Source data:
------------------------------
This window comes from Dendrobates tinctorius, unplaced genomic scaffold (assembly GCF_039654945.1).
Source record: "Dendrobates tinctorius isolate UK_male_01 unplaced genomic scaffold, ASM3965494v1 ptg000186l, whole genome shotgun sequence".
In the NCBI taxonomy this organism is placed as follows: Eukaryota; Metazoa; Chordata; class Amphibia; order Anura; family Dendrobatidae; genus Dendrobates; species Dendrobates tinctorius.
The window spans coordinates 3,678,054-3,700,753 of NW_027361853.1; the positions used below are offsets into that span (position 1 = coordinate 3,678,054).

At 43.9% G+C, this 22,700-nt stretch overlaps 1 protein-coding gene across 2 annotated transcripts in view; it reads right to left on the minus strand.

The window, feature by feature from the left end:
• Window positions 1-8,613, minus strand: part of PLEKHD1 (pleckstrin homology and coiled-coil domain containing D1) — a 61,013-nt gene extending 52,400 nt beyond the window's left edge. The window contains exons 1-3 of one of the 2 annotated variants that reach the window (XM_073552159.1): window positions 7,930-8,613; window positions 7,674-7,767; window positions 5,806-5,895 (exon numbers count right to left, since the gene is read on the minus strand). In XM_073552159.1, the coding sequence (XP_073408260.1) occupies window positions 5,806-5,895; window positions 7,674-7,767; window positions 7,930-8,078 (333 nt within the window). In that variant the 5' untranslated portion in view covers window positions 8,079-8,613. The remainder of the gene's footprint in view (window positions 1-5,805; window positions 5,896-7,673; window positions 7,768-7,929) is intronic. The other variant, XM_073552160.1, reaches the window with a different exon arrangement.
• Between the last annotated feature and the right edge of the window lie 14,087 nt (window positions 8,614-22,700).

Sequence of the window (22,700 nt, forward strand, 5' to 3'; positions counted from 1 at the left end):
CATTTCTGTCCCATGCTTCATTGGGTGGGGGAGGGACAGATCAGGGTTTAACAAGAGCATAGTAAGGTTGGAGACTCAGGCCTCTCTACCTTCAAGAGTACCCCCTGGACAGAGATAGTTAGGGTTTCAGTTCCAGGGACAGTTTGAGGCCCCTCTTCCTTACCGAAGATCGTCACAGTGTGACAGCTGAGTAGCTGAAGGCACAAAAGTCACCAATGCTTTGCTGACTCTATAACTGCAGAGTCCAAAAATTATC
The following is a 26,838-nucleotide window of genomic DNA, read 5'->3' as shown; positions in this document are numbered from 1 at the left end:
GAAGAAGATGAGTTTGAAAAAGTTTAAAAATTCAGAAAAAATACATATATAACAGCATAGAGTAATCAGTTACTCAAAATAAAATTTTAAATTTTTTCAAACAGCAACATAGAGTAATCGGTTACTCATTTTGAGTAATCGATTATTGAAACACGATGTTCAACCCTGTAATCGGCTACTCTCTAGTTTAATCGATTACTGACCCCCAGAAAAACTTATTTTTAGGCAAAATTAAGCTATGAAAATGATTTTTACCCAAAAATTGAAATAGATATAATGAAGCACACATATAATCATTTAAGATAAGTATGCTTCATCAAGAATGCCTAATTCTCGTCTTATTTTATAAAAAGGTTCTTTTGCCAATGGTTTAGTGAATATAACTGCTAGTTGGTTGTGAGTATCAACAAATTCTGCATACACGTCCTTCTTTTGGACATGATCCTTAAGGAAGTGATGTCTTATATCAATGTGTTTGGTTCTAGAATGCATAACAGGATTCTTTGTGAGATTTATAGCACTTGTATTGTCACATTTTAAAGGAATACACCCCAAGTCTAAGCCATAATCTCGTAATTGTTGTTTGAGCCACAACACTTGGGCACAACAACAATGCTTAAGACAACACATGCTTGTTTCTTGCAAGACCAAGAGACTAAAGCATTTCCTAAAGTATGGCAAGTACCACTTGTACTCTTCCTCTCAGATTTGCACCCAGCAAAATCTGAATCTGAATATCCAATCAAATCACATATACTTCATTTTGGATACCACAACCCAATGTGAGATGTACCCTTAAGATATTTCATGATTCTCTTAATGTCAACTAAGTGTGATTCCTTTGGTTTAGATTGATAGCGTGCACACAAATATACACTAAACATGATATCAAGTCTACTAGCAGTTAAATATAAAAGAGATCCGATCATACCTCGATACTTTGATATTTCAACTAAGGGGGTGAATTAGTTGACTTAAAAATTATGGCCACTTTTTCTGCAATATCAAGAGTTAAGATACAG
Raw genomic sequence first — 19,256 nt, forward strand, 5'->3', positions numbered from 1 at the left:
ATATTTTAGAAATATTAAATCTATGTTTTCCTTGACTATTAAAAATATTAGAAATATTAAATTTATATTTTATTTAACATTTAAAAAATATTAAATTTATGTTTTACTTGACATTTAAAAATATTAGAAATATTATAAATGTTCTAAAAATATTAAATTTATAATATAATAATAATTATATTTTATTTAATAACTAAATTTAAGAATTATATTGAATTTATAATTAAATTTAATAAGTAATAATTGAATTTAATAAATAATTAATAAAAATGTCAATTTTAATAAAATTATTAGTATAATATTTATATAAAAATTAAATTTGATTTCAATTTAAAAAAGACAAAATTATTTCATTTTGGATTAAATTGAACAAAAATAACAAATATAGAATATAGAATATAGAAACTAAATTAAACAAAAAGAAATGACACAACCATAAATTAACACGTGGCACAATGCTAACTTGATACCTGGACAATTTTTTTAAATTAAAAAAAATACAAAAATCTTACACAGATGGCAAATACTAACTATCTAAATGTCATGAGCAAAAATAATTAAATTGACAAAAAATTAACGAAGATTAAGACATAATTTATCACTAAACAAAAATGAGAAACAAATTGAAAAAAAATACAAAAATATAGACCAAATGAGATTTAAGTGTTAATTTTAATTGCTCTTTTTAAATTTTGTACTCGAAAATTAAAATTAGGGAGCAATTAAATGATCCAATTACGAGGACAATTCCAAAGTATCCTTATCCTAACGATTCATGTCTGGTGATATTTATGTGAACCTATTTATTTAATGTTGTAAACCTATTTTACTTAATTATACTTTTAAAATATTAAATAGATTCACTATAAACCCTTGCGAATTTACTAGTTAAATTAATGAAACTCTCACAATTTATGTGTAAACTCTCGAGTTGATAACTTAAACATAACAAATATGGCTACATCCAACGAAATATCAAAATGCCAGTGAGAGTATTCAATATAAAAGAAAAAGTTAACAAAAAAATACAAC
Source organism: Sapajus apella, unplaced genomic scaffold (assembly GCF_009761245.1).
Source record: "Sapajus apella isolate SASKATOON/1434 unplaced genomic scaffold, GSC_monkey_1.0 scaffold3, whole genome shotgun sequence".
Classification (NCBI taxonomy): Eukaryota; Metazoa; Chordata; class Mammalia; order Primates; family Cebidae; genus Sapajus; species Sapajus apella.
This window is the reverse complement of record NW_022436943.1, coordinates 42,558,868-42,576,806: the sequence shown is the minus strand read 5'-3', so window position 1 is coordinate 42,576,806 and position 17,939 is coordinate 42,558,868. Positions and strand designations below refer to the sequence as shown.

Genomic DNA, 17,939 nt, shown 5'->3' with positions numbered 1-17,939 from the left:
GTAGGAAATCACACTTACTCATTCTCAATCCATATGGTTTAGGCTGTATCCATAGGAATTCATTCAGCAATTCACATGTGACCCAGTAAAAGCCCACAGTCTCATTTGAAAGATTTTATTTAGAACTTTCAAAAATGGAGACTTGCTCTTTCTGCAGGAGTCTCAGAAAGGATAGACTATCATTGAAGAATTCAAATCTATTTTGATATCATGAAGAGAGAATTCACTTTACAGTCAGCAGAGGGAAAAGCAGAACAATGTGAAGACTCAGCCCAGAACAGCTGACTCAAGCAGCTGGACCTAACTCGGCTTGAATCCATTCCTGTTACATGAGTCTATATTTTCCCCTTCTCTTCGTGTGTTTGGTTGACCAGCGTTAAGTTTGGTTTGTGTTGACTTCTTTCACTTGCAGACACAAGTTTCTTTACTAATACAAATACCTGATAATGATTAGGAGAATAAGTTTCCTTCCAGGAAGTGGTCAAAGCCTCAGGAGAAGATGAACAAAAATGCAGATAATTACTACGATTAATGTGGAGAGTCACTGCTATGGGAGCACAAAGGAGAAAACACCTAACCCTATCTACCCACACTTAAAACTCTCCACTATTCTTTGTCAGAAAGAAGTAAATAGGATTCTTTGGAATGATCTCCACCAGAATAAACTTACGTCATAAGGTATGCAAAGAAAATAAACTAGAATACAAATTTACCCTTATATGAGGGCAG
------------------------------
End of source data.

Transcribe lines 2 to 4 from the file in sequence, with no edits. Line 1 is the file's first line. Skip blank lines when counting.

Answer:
Source record: "Dendrobates tinctorius isolate UK_male_01 unplaced genomic scaffold, ASM3965494v1 ptg000186l, whole genome shotgun sequence".
In the NCBI taxonomy this organism is placed as follows: Eukaryota; Metazoa; Chordata; class Amphibia; order Anura; family Dendrobatidae; genus Dendrobates; species Dendrobates tinctorius.
The window spans coordinates 3,678,054-3,700,753 of NW_027361853.1; the positions used below are offsets into that span (position 1 = coordinate 3,678,054).